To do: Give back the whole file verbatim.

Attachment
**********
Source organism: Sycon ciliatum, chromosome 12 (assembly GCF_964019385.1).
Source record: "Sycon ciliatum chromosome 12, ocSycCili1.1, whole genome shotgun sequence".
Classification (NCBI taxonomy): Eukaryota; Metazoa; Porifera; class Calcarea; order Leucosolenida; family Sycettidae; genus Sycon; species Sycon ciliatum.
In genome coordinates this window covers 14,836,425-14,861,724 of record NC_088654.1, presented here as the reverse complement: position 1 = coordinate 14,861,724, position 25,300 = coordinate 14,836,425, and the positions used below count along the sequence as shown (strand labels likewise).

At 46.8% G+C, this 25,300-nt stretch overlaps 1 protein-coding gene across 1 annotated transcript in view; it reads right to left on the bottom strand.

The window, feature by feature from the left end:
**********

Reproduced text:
Source organism: Sycon ciliatum, chromosome 12 (assembly GCF_964019385.1).
Source record: "Sycon ciliatum chromosome 12, ocSycCili1.1, whole genome shotgun sequence".
Classification (NCBI taxonomy): Eukaryota; Metazoa; Porifera; class Calcarea; order Leucosolenida; family Sycettidae; genus Sycon; species Sycon ciliatum.
In genome coordinates this window covers 14,836,425-14,861,724 of record NC_088654.1, presented here as the reverse complement: position 1 = coordinate 14,861,724, position 25,300 = coordinate 14,836,425, and the positions used below count along the sequence as shown (strand labels likewise).

At 46.8% G+C, this 25,300-nt stretch overlaps 1 protein-coding gene across 1 annotated transcript in view; it reads right to left on the bottom strand.

The window, feature by feature from the left end: